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Plant Movement

Plant movement is the result of irritability protoplasm, which is sensitive and respond to internal external stimuli. Unicellular plants or lower plants like many algae can freely move in water. Higher plants are firmly fixed in the soil and therefore the movement in some organs only change their direction or position is called movement of curvature.

Stimulus

"The changes in the environment which induces a change in the plant is called stimulus."

Response

"Reaction of the plant to the stimulus is called response."

Irritability

"The fundamental property of protoplasm by which is meant its ability to appreciate and respond to change in their environments."

Types of Movement

  1. Turgor Movement

     These movements are caused by change in the cell volume due to turgor changes and are reversible. Example is rolling up of leaves in dry weather.

  2. Growth Movement

Growth movement are the changes in the position of plant organs due to enlargement of cells or due to increase in number of cells. The growth movement are irreversible, i.e. the plant parts cannot come back to the original position.

(i) Autonomic or Spontaneous

These movements are independent of any external stimuli for example, in twig plants, the tip of the stem grows at unequal rate in different segments and thus causes the twining around the support. These movements are also called Notation.

(ii) Paratonic Movements

They are caused by external stimuli. Depending on the direction and types of response, the Paratonic Movements are classified into following categories:

  1. Tropic Movements (Tropism)

  2. Tactic Movements (Taxes)

  3. Nastic Movements (Nasties)

(a) Tropic Movements

These are directional movements and are in response to stimulus, which comes mostly from one direction. They growth may be towards the stimulus or at the specific angle to the stimulus. Depending on the types of the stimulus the tropic movement are classified as under:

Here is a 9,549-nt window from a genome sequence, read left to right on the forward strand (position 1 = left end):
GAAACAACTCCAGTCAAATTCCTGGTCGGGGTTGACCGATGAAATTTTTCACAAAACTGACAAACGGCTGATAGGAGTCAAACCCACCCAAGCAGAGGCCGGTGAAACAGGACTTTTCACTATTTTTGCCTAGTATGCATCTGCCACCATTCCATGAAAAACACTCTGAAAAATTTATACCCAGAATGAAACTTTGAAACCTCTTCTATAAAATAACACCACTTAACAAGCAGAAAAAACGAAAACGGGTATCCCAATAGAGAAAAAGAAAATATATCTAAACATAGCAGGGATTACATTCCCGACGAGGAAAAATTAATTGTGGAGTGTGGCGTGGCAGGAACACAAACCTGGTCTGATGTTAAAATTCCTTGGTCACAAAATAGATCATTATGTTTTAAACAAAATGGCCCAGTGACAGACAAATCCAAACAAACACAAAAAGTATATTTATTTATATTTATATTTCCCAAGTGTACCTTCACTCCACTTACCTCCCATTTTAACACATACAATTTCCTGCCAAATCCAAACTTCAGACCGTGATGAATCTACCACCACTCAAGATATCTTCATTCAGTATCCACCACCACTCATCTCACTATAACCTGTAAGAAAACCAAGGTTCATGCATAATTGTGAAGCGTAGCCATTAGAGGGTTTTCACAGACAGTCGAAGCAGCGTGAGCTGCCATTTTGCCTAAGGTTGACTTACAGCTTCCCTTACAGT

Stimulus is light. For example shoot is positively phototropism and root is negative phototrophic.

Stimulus is gravity. Roots are positively and shoot are negatively geotropic.

Stimulus is come chemical substances. Growth of pollen tube towards ovary is the result of secretion of chemical substance by the ovule.

Stimulus is water. Roots are positively hydrotropic.

Stimulus is solid surface or touch. Tendrils are positively haptotropic.

(b) Nastic Movements

The Nastic Movements are non-directional, i.e. they are independent of the direction of the stimulus. The stimulus may act from any direction of response will always be same. Examples are opening and closing of buds to form shoot.

For example leaves of some plants like jewelweed become horizontal during day and drop at night. Flowers of some plant open during day and close in the morning.

Crocus flower opens when it is war and closes when it is cold.

Leaves of Mimosa Pudica (Touch-me-not) plant drop when they are touched.

If Mimosa Plant is given a sharp blow, its leaflets at the top fold and drop.

(c) Tactic Movement (Taxes)

Tactic movement is the movement of an entire cell or organism in response to an external stimulus. The direction of the movement is obtained by the direction of the stimulus.

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